Here’s an overview slide and video of the security updates released today:

    Click to enlarge

    Microsoft also revised Security Advisory 2755801: Update for Vulnerabilities in Adobe Flash Player in Internet Explorer.

    For more information about this month’s security updates, including the detailed view of the Exploit Index broken down by each CVE, visit the Microsoft Bulletin Summary Web page. If you are not familiar with how we calculate the Exploitability Index (XI), a full description is found here.

    You may notice a revision in the XI this month, which aims to better characterize the actual risk to a customer on the day the security update is released. Customers will see new wording for the rating, including a new rating of “0” for “Exploitation Detected.” More information about XI can be found here: http://technet.microsoft.com/en-us/security/cc998259.aspx.

    Last week, Microsoft announced some other news that relates to Update Tuesday:

    • On August 5, Windows published a Windows blog post discussing its non-security update strategy moving forward, which is now on a monthly cadence as part of Update Tuesday.
    • On August 6, IE announced in its IE Blog that it would begin blocking out-of-date ActiveX controls. This feature will be part of the August IE Cumulative Security Update, but no out-of-date ActiveX controls will be blocked for 30 days in order to give customers time to test and manage their environments.
    • On August 7, .NET and IE announced that Microsoft will support only the most recent versions of .NET and IE for each supported operating system.

    Jonathan Ness and I will host the monthly bulletin webcast, scheduled for Wednesday, August 13, 2014, at 11 a.m. PDT.

    For all the latest information, you can also follow the MSRC team on Twitter at @MSFTSecResponse.

    Thanks,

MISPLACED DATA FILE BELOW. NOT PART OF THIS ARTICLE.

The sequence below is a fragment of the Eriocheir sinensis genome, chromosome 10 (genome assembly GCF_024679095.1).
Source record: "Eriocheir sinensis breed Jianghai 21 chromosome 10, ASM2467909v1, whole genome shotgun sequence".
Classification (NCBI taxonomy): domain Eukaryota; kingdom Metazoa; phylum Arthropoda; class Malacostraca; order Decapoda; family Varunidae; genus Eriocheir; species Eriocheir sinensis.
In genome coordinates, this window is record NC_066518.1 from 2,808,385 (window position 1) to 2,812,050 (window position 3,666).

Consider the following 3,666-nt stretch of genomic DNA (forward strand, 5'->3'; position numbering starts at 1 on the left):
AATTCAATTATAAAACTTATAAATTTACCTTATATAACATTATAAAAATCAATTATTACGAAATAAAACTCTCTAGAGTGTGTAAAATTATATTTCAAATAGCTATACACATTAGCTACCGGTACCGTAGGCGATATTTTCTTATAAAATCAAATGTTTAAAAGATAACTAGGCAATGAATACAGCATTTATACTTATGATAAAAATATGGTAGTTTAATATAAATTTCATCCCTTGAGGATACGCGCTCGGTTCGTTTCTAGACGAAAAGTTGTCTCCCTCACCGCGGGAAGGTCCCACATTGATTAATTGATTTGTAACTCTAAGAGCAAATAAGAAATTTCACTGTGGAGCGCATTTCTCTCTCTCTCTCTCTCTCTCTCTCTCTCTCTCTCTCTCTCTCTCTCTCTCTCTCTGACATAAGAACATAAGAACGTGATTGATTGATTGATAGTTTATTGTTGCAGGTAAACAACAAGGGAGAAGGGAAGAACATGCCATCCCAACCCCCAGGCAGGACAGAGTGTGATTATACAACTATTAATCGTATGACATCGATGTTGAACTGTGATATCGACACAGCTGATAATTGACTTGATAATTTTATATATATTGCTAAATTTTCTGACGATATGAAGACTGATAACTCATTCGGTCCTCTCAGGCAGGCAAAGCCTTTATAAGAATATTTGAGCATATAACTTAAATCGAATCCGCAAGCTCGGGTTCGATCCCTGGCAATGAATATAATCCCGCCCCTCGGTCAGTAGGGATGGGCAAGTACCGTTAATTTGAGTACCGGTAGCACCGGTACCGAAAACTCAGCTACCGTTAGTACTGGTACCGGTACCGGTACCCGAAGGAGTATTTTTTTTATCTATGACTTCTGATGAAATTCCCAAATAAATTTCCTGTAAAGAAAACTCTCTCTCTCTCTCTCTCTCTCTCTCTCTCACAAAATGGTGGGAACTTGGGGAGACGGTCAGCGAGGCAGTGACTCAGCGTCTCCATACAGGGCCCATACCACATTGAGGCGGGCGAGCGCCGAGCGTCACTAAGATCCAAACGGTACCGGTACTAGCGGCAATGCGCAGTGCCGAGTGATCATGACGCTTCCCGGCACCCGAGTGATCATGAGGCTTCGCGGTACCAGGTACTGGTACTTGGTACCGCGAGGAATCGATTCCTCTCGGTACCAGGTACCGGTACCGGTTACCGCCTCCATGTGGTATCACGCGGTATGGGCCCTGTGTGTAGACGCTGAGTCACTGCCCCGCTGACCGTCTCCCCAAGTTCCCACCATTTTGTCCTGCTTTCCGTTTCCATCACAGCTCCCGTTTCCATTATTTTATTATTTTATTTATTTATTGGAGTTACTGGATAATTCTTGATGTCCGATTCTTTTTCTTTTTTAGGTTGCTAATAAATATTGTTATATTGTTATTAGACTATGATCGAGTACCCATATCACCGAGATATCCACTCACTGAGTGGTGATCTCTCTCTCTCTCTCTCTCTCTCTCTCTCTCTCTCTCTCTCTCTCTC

Dustin Childs

    Group Manager, Response Communications
    Microsoft Trustworthy Computing



  • Advance Notification Service for the August 2014 Security Bulletin Release

    Today, we provide advance notification for the release of nine Security Bulletins. Two of these are rated Critical, and the remaining seven are rated Important in severity. These Updates are for SQL Server, SharePoint, OneNote, .NET, Microsoft Windows, and Internet Explorer.

    As per our usual process, we’ve scheduled the Security Bulletin release for the second Tuesday of the month, August 12, 2014, at approximately 10 a.m. PDT. Revisit this blog then for analysis of the relative impact, as well as deployment guidance, together with a brief video overview of the month’s Updates.

    We will also plan to have our Security Bulletin Webcast, scheduled on Wednesday, August 13, at 11 a.m. PDT, on our Trustworthy Computing UStream Channel. Until then, please review the ANS summary page for more information to help you prepare for Security Bulletin testing and deployment. Don’t forget, you can also follow us on Twitter at @MSFTSecResponse.

    Thank you,

    Dustin Childs Group Manager,

    Response Communications Microsoft Trustworthy Computing



  • General Availability for Enhanced Mitigation Experience Toolkit (EMET) 5.0